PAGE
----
Pre-emptive and preventative collaborations and therapies

Studies have shown that learning, exercise and creative activity contributes to emotional, physical and mental well-being.

I would recommend that before pills are prescribed, patients can be prescribed a course of activities which would help with stress, social isolation and even pain management.

There are many success stories where this has proven to reduce visits to the doctor.

Two (of thousands!) of examples of good practice:

In 1963 Dr John Coope of Bollington enrolled his patients onto art or singing courses. This became so popular that since then, there has been a full volunteer led festival in the village. 

'START' in Manchester is an art focussed charity concentrating on providing art to improve mental health. 

Collaborations with appropriate professionals outside the medical field can contribute significantly to increased heath benefits to participants whilst enabling the health service to save monies thus increasing financial efficiency.

Why the contribution is important

I have worked with communities for many years. I have seen the benefits that learning for leisure have on individuals, first hand.  I have also seen how, when funding has been removed from education and therefore, provision is removed for participants to access creative activities, that individuals have suffered from poor mental health and in some cases, increased alcohol abuse.

Having been a lecturer in adult education (across) for many years, I have many examples of how activities can benefit individuals but here are several:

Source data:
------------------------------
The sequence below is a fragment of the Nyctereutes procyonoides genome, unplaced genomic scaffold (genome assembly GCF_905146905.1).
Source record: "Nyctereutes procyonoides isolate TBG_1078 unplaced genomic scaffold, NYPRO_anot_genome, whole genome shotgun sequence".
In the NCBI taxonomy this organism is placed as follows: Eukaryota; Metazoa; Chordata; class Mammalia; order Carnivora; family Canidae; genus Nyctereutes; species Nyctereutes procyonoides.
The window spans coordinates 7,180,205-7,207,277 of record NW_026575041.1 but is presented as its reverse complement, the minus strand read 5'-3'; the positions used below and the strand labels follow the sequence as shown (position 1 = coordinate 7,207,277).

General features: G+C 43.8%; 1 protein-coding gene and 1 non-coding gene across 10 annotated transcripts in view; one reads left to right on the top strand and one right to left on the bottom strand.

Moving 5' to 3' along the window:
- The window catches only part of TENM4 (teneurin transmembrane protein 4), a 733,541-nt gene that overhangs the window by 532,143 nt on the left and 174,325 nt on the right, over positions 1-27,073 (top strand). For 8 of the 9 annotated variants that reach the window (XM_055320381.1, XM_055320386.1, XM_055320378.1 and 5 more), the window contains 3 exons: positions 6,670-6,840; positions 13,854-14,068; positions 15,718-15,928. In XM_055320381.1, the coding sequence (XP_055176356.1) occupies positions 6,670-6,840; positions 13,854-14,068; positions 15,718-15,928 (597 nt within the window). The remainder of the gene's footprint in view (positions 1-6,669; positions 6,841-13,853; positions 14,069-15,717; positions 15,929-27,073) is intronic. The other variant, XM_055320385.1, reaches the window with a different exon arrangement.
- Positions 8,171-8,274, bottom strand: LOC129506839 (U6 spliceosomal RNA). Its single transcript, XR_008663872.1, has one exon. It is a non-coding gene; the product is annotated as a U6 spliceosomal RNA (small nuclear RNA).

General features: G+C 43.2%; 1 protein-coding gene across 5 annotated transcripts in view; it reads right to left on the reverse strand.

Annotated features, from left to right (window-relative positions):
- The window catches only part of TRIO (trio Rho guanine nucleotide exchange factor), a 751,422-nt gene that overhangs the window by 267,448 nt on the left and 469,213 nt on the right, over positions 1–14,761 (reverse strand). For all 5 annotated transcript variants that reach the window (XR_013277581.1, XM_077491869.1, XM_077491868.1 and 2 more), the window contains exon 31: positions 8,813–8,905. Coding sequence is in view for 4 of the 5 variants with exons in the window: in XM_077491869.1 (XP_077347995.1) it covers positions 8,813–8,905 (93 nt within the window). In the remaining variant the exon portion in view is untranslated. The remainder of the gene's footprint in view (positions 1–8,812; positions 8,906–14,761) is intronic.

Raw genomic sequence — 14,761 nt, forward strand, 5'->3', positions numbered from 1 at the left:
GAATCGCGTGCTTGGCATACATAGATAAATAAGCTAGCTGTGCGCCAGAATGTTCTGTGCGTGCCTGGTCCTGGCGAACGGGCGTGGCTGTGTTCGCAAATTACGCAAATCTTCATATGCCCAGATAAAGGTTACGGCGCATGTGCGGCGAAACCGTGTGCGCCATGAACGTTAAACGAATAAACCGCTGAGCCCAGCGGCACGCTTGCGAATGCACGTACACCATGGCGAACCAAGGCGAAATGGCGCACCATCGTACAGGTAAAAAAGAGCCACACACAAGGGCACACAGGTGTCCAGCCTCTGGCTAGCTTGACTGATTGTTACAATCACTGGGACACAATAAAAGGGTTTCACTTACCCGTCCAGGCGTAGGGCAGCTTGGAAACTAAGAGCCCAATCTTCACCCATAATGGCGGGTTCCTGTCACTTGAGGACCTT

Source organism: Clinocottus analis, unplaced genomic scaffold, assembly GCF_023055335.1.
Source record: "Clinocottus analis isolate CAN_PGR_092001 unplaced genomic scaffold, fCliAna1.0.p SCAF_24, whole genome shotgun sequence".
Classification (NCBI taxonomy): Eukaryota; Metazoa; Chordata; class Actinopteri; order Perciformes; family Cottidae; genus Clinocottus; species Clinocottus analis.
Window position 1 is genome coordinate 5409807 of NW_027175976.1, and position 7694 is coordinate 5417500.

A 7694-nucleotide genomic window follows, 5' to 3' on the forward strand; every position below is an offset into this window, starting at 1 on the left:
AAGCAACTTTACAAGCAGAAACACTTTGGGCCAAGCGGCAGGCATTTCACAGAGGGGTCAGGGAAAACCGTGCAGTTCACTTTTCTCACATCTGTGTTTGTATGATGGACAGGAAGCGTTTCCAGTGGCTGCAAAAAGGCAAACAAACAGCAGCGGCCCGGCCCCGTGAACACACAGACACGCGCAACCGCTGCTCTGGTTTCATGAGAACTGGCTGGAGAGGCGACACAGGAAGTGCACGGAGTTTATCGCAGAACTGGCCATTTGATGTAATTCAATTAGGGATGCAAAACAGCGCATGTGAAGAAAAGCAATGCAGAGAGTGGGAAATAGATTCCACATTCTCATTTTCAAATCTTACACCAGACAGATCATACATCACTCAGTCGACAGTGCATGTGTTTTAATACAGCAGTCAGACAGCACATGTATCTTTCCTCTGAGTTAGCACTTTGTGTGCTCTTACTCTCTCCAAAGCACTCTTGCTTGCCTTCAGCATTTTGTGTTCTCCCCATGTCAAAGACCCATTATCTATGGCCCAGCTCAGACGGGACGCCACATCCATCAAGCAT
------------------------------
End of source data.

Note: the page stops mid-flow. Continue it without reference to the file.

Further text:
During a craft course, a student (student A) was absent due to depression brought about by worry for her disabled son. The students would send cards and as the tutor, I would keep in contact.

After a few weeks absent, another student bumped into student A, at the local market. She encouraged her to return to class.

After several months of attendance, student A revealed to me that the continued support from the class and the creative therapy received during, literally stopped her from committing suicide.

A second student, some years apart from the first, during private art classes, confided to me that she was able to reduce her anti-depressants as she found that attending a weekly class helped with her mental well-being.

After delivering creative workshops with Project Earth (a Derbyshire mental well-being charity) a sessional evaluation is completed, with individuals stating how their mood had improved after a workshop. Statistics can be provided on these.

NIACE has many publications, outlining the benefits to individuals and groups, who participate in learning and creativity (I would include sports and the wider arts here also) and these are available online.


by Mosaicdeb on August 06, 2018 at 08:51PM

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